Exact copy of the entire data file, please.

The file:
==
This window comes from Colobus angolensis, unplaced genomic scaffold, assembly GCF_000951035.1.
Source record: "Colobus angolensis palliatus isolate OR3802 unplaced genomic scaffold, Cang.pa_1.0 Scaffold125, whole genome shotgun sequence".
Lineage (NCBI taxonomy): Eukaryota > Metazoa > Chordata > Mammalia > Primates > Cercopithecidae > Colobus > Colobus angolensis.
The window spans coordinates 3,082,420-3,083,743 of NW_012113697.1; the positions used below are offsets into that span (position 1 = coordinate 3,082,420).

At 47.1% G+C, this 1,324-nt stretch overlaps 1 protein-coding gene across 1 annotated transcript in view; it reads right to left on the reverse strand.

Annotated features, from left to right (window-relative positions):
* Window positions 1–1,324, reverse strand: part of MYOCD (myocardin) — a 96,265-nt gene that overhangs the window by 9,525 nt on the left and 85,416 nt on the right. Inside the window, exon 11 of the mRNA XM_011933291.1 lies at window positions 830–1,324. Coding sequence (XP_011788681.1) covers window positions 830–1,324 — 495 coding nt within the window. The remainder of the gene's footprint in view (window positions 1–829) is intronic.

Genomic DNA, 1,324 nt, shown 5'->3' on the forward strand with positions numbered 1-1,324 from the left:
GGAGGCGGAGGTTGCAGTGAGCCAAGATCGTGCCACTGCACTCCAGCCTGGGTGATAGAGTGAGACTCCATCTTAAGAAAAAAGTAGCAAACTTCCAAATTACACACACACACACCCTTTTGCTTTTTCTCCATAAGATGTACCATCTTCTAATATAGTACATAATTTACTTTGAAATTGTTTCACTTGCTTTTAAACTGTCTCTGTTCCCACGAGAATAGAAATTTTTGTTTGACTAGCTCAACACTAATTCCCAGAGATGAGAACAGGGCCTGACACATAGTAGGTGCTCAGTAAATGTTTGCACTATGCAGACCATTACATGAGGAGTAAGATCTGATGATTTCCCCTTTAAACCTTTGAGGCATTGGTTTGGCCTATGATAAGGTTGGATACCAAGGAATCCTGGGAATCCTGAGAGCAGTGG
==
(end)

This window comes from Colobus angolensis, unplaced genomic scaffold, assembly GCF_000951035.1.
Source record: "Colobus angolensis palliatus isolate OR3802 unplaced genomic scaffold, Cang.pa_1.0 Scaffold125, whole genome shotgun sequence".
Lineage (NCBI taxonomy): Eukaryota > Metazoa > Chordata > Mammalia > Primates > Cercopithecidae > Colobus > Colobus angolensis.
The window spans coordinates 3,082,420-3,083,743 of NW_012113697.1; the positions used below are offsets into that span (position 1 = coordinate 3,082,420).

At 47.1% G+C, this 1,324-nt stretch overlaps 1 protein-coding gene across 1 annotated transcript in view; it reads right to left on the reverse strand.

Annotated features, from left to right (window-relative positions):
* Window positions 1–1,324, reverse strand: part of MYOCD (myocardin) — a 96,265-nt gene that overhangs the window by 9,525 nt on the left and 85,416 nt on the right. Inside the window, exon 11 of the mRNA XM_011933291.1 lies at window positions 830–1,324. Coding sequence (XP_011788681.1) covers window positions 830–1,324 — 495 coding nt within the window. The remainder of the gene's footprint in view (window positions 1–829) is intronic.

Genomic DNA, 1,324 nt, shown 5'->3' on the forward strand with positions numbered 1-1,324 from the left:
GGAGGCGGAGGTTGCAGTGAGCCAAGATCGTGCCACTGCACTCCAGCCTGGGTGATAGAGTGAGACTCCATCTTAAGAAAAAAGTAGCAAACTTCCAAATTACACACACACACACCCTTTTGCTTTTTCTCCATAAGATGTACCATCTTCTAATATAGTACATAATTTACTTTGAAATTGTTTCACTTGCTTTTAAACTGTCTCTGTTCCCACGAGAATAGAAATTTTTGTTTGACTAGCTCAACACTAATTCCCAGAGATGAGAACAGGGCCTGACACATAGTAGGTGCTCAGTAAATGTTTGCACTATGCAGACCATTACATGAGGAGTAAGATCTGATGATTTCCCCTTTAAACCTTTGAGGCATTGGTTTGGCCTATGATAAGGTTGGATACCAAGGAATCCTGGGAATCCTGAGAGCAGTGG